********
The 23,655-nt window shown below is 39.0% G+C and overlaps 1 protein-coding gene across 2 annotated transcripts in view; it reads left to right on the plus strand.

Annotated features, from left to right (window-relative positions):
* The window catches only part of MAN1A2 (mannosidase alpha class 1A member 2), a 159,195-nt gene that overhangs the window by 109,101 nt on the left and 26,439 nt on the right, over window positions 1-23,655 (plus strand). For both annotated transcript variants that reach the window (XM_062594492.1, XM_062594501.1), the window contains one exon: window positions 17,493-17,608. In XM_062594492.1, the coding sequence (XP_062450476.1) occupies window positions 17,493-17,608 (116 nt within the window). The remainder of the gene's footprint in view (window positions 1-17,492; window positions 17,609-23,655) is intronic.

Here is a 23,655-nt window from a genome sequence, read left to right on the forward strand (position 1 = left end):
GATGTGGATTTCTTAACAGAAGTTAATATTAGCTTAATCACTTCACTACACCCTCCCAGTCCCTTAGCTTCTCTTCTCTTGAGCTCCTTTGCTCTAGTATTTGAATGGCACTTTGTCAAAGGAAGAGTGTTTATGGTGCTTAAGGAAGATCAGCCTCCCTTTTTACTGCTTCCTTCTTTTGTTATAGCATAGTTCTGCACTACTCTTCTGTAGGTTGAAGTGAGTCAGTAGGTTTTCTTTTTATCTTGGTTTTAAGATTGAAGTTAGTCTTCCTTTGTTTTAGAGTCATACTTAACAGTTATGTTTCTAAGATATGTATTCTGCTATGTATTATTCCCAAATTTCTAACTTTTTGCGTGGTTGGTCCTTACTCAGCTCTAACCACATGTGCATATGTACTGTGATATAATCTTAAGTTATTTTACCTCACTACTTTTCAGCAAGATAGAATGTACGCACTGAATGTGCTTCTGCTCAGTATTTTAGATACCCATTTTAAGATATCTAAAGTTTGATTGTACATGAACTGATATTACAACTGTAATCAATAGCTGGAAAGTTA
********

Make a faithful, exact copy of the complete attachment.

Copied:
The 23,655-nt window shown below is 39.0% G+C and overlaps 1 protein-coding gene across 2 annotated transcripts in view; it reads left to right on the plus strand.

Annotated features, from left to right (window-relative positions):
* The window catches only part of MAN1A2 (mannosidase alpha class 1A member 2), a 159,195-nt gene that overhangs the window by 109,101 nt on the left and 26,439 nt on the right, over window positions 1-23,655 (plus strand). For both annotated transcript variants that reach the window (XM_062594492.1, XM_062594501.1), the window contains one exon: window positions 17,493-17,608. In XM_062594492.1, the coding sequence (XP_062450476.1) occupies window positions 17,493-17,608 (116 nt within the window). The remainder of the gene's footprint in view (window positions 1-17,492; window positions 17,609-23,655) is intronic.

Here is a 23,655-nt window from a genome sequence, read left to right on the forward strand (position 1 = left end):
GATGTGGATTTCTTAACAGAAGTTAATATTAGCTTAATCACTTCACTACACCCTCCCAGTCCCTTAGCTTCTCTTCTCTTGAGCTCCTTTGCTCTAGTATTTGAATGGCACTTTGTCAAAGGAAGAGTGTTTATGGTGCTTAAGGAAGATCAGCCTCCCTTTTTACTGCTTCCTTCTTTTGTTATAGCATAGTTCTGCACTACTCTTCTGTAGGTTGAAGTGAGTCAGTAGGTTTTCTTTTTATCTTGGTTTTAAGATTGAAGTTAGTCTTCCTTTGTTTTAGAGTCATACTTAACAGTTATGTTTCTAAGATATGTATTCTGCTATGTATTATTCCCAAATTTCTAACTTTTTGCGTGGTTGGTCCTTACTCAGCTCTAACCACATGTGCATATGTACTGTGATATAATCTTAAGTTATTTTACCTCACTACTTTTCAGCAAGATAGAATGTACGCACTGAATGTGCTTCTGCTCAGTATTTTAGATACCCATTTTAAGATATCTAAAGTTTGATTGTACATGAACTGATATTACAACTGTAATCAATAGCTGGAAAGTTA